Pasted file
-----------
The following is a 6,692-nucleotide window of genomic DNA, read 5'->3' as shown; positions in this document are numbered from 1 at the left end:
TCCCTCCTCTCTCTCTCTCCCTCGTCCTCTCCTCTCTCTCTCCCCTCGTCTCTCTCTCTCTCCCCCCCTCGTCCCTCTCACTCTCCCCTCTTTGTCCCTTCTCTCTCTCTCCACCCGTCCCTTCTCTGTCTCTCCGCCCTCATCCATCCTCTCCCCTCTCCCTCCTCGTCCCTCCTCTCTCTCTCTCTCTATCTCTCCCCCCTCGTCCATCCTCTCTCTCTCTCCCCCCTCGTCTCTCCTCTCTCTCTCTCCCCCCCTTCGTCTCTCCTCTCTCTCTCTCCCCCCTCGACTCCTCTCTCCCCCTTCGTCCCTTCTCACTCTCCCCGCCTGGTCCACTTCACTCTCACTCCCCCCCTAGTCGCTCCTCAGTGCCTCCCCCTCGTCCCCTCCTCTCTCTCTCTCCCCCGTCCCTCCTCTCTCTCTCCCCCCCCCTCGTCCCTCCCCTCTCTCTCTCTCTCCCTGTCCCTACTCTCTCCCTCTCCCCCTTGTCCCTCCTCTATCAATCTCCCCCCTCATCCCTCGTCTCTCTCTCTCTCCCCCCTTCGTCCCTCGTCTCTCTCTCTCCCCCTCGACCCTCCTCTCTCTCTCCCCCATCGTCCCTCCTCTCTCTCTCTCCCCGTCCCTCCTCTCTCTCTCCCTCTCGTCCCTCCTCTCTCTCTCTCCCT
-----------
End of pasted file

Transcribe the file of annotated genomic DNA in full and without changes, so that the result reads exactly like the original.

The following is a 6,692-nucleotide window of genomic DNA, read 5'->3' as shown; positions in this document are numbered from 1 at the left end:
TCCCTCCTCTCTCTCTCTCCCTCGTCCTCTCCTCTCTCTCTCCCCTCGTCTCTCTCTCTCTCCCCCCCTCGTCCCTCTCACTCTCCCCTCTTTGTCCCTTCTCTCTCTCTCCACCCGTCCCTTCTCTGTCTCTCCGCCCTCATCCATCCTCTCCCCTCTCCCTCCTCGTCCCTCCTCTCTCTCTCTCTCTATCTCTCCCCCCTCGTCCATCCTCTCTCTCTCTCCCCCCTCGTCTCTCCTCTCTCTCTCTCCCCCCCTTCGTCTCTCCTCTCTCTCTCTCCCCCCTCGACTCCTCTCTCCCCCTTCGTCCCTTCTCACTCTCCCCGCCTGGTCCACTTCACTCTCACTCCCCCCCTAGTCGCTCCTCAGTGCCTCCCCCTCGTCCCCTCCTCTCTCTCTCTCCCCCGTCCCTCCTCTCTCTCTCCCCCCCCCTCGTCCCTCCCCTCTCTCTCTCTCTCCCTGTCCCTACTCTCTCCCTCTCCCCCTTGTCCCTCCTCTATCAATCTCCCCCCTCATCCCTCGTCTCTCTCTCTCTCCCCCCTTCGTCCCTCGTCTCTCTCTCTCCCCCTCGACCCTCCTCTCTCTCTCCCCCATCGTCCCTCCTCTCTCTCTCTCCCCGTCCCTCCTCTCTCTCTCCCTCTCGTCCCTCCTCTCTCTCTCTCCCT